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'After 20 minutes, I got the curly finger': How Mayo star Rowe learned to deal with setbacks

In the final episode of our Life Changing Moments podcast series with UPMC – the Official Healthcare Partner of the GAA/GPA — the ladies’ footballer speaks openly about maturing, both as a player and a person.

WE’VE TEAMED UP with UPMC – Official Healthcare Partner of the GAA/GPA – to produce a brand new Life Changing Moments podcast series.

Over an eight-week period, legendary former GAA players have opened up about key performances that helped shape their illustrious careers and change their lives – on and off the pitch. 

SARAH ROWE HAS excelled at the top level of sport in a multitude of disciplines. 

The 25-year-old experienced lining out for the Mayo footballers in an All-Ireland final at Croke Park, having learned her trade with Kilmoremoy. 

A former soccer player with Castlebar Celtic and Shelbourne, Rowe represented the Republic of Ireland at senior international and underage level before deciding to focus on her inter-county career. 

And most recently, she has spent time Down Under — originally signing for AFLW side Collingwood in 2018 and recently agreeing a new two-season deal, although that could be in doubt due to the Covid-19 pandemic. 

In the final instalment of this podcast series, the Ballina native looks at how a setback in the 2016 Connacht final win over Galway at MacHale Park helped her to develop as player and a person. 

sarah-rowe Sarah Rowe in action for Mayo. Source: Morgan Treacy/INPHO

“I’ve had a lot of good experiences in sport, but I think the times when things don’t go your way are sometimes the ones that teach you the most and help you to grow and learn,” Rowe told The42 GAA editor Fintan O’Toole.

“I was playing corner forward [that day] and thought I was doing alright, doing the basics well but not having a huge impact. After 20 minutes, I got the curly finger to be taken off and it was probably the first time I had ever been substituted for Mayo. 

“At the time, I was young and inexperienced so I didn’t know what was happening. Obviously, you learn very quickly — especially as we hadn’t even got to half-time.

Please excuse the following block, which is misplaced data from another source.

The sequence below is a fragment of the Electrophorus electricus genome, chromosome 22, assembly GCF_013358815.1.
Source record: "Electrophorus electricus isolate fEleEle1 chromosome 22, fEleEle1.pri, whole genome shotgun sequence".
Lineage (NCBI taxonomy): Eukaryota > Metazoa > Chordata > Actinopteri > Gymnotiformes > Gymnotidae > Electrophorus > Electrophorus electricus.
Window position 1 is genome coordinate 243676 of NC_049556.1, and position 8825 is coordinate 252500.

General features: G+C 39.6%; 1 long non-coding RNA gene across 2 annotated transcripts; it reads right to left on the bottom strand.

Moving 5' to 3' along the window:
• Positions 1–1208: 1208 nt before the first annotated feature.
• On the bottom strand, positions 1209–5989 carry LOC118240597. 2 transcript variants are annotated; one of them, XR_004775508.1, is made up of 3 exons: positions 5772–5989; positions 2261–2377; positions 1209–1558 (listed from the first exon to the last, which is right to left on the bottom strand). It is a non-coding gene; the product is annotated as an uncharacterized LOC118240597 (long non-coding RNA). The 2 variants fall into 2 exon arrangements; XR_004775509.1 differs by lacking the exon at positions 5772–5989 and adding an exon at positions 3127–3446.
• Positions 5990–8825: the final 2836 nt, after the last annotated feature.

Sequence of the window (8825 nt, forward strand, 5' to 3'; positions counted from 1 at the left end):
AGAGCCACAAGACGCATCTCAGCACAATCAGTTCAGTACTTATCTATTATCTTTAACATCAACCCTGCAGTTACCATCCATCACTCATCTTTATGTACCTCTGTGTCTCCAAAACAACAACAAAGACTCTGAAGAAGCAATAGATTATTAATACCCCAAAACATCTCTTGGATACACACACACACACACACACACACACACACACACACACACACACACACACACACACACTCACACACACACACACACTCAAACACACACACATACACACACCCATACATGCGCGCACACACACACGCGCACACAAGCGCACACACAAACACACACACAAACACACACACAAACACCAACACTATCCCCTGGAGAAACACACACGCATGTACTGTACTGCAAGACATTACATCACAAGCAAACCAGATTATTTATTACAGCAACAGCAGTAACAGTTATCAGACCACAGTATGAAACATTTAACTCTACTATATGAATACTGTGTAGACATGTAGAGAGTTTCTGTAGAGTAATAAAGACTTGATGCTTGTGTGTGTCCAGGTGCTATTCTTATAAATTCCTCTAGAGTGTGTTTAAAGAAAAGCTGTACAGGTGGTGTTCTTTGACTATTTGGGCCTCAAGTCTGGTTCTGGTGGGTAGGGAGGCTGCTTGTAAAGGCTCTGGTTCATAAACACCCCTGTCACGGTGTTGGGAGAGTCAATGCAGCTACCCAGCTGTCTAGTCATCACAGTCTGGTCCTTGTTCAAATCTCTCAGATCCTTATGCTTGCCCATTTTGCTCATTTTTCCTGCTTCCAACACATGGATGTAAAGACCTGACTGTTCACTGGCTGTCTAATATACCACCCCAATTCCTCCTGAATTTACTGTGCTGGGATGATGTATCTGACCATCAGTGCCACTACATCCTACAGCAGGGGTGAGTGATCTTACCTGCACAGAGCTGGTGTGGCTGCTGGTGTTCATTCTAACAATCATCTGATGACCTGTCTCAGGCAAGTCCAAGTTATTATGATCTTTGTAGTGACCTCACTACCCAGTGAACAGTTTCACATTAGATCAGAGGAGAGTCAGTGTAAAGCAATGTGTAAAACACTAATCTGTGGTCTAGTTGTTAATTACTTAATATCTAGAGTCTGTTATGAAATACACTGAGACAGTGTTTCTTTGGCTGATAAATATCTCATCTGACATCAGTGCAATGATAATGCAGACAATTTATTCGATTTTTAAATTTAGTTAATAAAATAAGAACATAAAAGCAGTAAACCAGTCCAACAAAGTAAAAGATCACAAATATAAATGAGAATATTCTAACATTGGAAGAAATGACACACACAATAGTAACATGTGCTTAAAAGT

I remember going through the motions when we were in for the team talk, thinking ‘What did I do wrong?’.”

Mayo manger Frank Browne re-introduced Rowe later in the game — which they went on to win by 13 points — but she admits finding it difficult to focus. 

“The game went on and the girls started to play really well,” she adds. “In the second half, I was brought back on but my head wasn’t in it. I was trying too hard to be like ‘I’ll show you’. I was completely lost in the game.

“We ended up winning and I was delighted as it was a huge result for the team. Personally though, I was disappointed with myself. That taught me that I had to do an awful lot of reflection, and to ask for feedback.

“I went home and was sulking for a few days. I remember my mum saying ‘Sarah, I’m sorry now but enough is enough. It’s just a game of football so get over it’. The thing about sport is everyone sees the good days, but often there are more bad days than good. The older you get you learn to deal with that and cope better with situations.”

During the conversation, Sarah also picks out an Ireland U19 soccer international against Turkey back in 2014, when the Girls in Green secured qualification to the European Championships for the very first time.  

For the full interview, click the Soundcloud button at the top of the article or subscribe to The42 wherever you get your podcasts. You can also listen to all the previous episodes.

sarah-rowe Rowe has also represented Ireland in soccer. Source: Cathal Noonan/INPHO

UPMC, Official Healthcare Partner of the GAA/GPA, has been providing expert healthcare in the South East since 2006. UPMC’s operations in Ireland include UPMC Whitfield Hospital in Waterford, UPMC Kildare Hospital in Clane, the UPMC Carlow Outreach Centre, UPMC Hillman Cancer Centre radiotherapy with locations at UPMC Whitfield and in Cork, and the UPMC Concussion Network. For more information on how UPMC provides life changing medicine to communities across Ireland, visit www.upmc.ie

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